“You know about FMs?” Harper asked with surprise over Drina’s head.

If you like The Reluctant Vampire of The Argeneau Vampire series…

If you enjoyed The Reluctant Vampire and the Argeneau Vampire series for the behavior quirks of its main characters, you might also like The Southern Vampire Chronicles (Sookie Stackhouse) series by Charlaine Harris.  Sookie has a tendency to be stuffy and prissy in her I’m-not-running-for-my-life morality moments, and there is a large cast of vampires to get to know.

If you like the Argeneau series for its large cast, you would probably also enjoy the Dark series by Christine Feehan.  The stories start to feel somewhat similar after a while (like with the Argeneau series), but they do move around and allow the reader to experience different cultures and areas of the world, and the passion between characters is generally satisfying.

Another series, with a more traditional type of vampire (the romantic kind, not the dracula-horror kind!) is Midnight Breed by Lara Adrian.  I recommend this series for lovers of the Argeneaus, because it has multiple stories dedicated to different couples, with many of them guest-starring in each others’ books, and a similar feel to the connection developed between the couples.

Final thoughts:

I Reluctantly give this book 4 Fangs.  It was a close thing, mind you, considering how much I really dislike reading about Port Henry.  If I’m going to have to suffer Mayberry personalities, at least give me the splendor of Europe or the excitement of a Romantic Times Convention.  That said, this book was a fun read and it did make me laugh at times.  It also has decent action scenes (but nothing really scintillating) and seems to be guiding the plot arc down a new, unexpected path.

If you are a fan of the Argeneau series, of course you should read this.  If you are not currently a reader of the series, then I wouldn’t start with this one (and AVOID AVOID AVOID the very first one too!!!  That’s my 1-Stake book).  If you don’t care about series and just want a fun read, crack this book and sit down for a cozy read.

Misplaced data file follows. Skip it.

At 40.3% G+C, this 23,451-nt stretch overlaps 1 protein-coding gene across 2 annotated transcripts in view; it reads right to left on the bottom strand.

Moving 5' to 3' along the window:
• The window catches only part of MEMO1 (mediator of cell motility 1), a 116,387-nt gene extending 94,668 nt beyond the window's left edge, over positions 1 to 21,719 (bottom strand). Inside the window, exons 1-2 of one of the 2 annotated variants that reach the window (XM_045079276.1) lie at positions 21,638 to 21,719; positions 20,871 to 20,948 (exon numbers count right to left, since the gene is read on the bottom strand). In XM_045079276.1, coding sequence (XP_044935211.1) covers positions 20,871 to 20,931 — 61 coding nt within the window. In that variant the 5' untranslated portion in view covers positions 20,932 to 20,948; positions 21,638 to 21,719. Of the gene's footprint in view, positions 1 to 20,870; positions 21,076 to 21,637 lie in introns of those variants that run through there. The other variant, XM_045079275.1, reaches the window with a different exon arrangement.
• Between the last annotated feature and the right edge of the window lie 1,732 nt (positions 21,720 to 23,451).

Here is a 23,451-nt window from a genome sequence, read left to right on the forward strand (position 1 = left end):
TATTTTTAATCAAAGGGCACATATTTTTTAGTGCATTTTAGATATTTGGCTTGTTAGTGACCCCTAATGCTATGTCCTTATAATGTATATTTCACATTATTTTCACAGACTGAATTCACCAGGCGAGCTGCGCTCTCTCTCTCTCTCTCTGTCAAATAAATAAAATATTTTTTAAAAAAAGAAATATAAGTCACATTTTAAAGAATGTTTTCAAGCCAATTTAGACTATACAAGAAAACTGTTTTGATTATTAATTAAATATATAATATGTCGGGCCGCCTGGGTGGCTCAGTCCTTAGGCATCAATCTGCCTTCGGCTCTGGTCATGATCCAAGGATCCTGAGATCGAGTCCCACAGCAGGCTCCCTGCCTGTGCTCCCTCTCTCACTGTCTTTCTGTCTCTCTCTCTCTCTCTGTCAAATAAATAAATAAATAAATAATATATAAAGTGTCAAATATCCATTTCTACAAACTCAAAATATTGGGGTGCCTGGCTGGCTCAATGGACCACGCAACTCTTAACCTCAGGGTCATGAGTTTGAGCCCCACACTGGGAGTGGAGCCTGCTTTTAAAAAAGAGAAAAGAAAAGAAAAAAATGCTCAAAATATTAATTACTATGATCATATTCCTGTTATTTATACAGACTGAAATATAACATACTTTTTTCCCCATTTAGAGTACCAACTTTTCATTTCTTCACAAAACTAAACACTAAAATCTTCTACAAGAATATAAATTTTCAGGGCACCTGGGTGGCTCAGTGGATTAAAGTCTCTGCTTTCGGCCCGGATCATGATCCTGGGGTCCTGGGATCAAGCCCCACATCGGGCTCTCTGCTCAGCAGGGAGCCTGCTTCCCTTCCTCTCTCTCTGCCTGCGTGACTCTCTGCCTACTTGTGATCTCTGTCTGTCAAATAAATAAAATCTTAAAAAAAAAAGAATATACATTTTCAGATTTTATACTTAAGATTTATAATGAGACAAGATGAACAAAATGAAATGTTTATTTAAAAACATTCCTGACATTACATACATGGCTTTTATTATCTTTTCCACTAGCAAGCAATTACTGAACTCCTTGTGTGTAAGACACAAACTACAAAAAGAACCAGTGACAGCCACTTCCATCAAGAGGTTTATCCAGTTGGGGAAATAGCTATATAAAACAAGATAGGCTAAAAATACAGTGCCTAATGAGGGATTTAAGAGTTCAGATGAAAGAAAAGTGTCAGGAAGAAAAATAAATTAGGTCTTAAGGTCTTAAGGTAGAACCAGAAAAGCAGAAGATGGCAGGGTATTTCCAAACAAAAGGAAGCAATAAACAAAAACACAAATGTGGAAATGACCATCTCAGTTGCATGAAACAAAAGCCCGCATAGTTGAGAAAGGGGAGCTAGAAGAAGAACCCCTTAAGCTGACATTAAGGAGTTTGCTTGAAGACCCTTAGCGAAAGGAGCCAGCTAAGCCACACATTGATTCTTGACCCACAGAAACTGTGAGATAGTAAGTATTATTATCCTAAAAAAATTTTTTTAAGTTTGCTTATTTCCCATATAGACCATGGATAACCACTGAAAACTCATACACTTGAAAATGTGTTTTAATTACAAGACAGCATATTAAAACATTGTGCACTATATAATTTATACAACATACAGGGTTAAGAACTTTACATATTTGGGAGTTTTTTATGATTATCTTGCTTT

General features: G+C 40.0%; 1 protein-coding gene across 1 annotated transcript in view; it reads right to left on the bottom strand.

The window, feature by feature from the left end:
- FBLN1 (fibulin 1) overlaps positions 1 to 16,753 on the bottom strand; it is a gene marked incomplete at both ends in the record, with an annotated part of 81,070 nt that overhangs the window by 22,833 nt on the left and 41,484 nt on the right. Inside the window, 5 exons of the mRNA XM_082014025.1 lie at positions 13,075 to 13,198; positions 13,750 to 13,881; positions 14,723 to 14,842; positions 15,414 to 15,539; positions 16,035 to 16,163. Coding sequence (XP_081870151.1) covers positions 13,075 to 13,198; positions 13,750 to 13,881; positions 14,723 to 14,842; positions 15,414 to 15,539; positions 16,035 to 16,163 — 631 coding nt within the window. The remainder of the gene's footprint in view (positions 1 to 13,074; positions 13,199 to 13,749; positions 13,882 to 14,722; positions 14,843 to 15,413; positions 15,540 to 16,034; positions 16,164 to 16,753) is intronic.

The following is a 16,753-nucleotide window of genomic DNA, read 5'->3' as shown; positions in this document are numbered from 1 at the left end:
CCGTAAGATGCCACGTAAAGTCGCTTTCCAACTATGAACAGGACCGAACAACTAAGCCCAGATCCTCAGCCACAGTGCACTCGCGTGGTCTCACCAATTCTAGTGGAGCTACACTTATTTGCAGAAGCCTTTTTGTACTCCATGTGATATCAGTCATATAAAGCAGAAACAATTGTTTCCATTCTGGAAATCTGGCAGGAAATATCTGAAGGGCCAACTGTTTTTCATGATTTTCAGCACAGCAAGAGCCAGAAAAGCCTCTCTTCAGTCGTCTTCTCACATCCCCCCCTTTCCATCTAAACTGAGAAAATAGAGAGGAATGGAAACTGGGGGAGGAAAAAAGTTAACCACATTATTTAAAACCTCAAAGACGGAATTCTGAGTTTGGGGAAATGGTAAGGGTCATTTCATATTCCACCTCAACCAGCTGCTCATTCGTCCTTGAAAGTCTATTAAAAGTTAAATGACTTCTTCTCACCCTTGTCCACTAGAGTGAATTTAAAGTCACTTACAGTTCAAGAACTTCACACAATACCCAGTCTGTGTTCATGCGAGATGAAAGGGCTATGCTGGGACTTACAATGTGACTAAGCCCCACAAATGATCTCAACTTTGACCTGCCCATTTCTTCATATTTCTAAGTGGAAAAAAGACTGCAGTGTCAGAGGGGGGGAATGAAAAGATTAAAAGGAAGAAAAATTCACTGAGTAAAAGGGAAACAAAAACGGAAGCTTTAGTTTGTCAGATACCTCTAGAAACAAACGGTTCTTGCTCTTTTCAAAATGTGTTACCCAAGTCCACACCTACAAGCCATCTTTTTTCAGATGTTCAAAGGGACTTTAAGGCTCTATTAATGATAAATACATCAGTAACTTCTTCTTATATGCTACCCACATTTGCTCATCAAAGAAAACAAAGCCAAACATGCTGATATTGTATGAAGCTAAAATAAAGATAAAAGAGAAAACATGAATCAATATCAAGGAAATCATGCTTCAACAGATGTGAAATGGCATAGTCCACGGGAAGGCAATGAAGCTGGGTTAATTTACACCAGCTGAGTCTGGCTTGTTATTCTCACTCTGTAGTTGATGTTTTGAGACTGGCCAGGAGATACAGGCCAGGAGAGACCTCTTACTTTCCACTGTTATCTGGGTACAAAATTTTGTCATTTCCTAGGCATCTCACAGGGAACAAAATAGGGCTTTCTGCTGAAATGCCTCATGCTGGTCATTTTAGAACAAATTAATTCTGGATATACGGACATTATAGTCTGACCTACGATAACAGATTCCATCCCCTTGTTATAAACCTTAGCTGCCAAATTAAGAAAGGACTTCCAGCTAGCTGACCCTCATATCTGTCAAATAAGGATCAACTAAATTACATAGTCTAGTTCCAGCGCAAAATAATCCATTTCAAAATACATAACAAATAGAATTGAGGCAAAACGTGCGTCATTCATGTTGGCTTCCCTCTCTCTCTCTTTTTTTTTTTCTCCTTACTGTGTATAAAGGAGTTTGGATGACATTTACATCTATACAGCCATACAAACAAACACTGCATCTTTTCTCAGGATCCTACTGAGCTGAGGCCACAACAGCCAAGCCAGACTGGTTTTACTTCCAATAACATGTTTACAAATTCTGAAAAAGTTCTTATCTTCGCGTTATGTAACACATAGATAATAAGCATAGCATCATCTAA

4.0 fangs: BITE IT, but beware peering villains!

Related links: (The Argeneau Vampire series website) (The Sookie Stackhouse series website) (The Dark series website) (The Midnight Breed series website) (The Andy Griffith Show <Mayberry> wiki page)

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Review: Born to Bite (Argeneau Vampires series novel #13) by Lynsay Sands

TLDR recap:

In this 13th novel in the Argeneau vampire series, Ms. Sands wraps up the story of Nicholas from book 12 while introducing us to long-awaited-absentee-father Armand Argeneau (who has been referred to throughout the series) and solving the mystery of Armand’s three dead wives.  This book is true to the series, so if you normally enjoy the Argeneau books, you’ll probably enjoy this one too… just don’t go out of your way to read it.

  • Title: Born to Bite
  • Series: Argeneau Vampires – book #13
  • Author: Lynsay Sands
  • Prominent characters: Armand Argeneau, Eshe
  • Recommended reader age: 15+
  • Sexual content level: Light to Moderate


Armand Argeneau has lost his last three wives, and a pregnant daughter-in-law, to suspicious circumstances.  Either someone seriously has it in for his lady loves, or Mr. Argeneau is playing a very nasty game.  Now, Armand’s son Nicholas’ life is on the line and unless the killer is found, Nick faces execution for the murder of an innocent mortal woman, which he was framed for 50 years ago.  Armand’s brother Lucian, one of the oldest immortals and a member of the ruling North American council, sends one of his Enforcers, Eshe, to investigate.


This series, overall, is light and fun.  A good way to describe it might be “quaint, with a little priss” (the males are generally at least a couple hundred years old, so they’re old fashioned, and one of the author’s favorite words seems to be “peer” as in “she peered from beneath her spectacles”).  Some books are better than others though, and this one was sort of middle-of-the-road for me.

The “universe rules” for this series is fairly unique.  The closest well-known example I can compare it to is Twilight, except the “vampires” are technically still human… super-humans actually.  They descend from Atlanteans, where they used their advanced technology to create nanites that, when injected into the bloodstream, healed a person of all injuries before deactivating and passing out of the system.  An unforeseen side effect of the nanites was immortality.   Instead of deactivating when they’d healed the damage they were programmed for, the nanites stayed in the system and kept the host bodies at peak conditioning, healing even the effects of old age.  Anyone exposed to the nanites becomes permanently infected, including children of infected people.  The result is a race of “immortals” who all appear to be in their mid to late twenties and are in peak physical condition.  The cost of this perfection is blood – they have to drink several pints of blood each day to feed the nanites and keep them from eating their own internal organs for food.  Over time, they’ve evolved to possess more tools to help them hunt and feed the nanites… hence, the typical extra strength, superior vision and hearing, mind reading, and retractible fangs.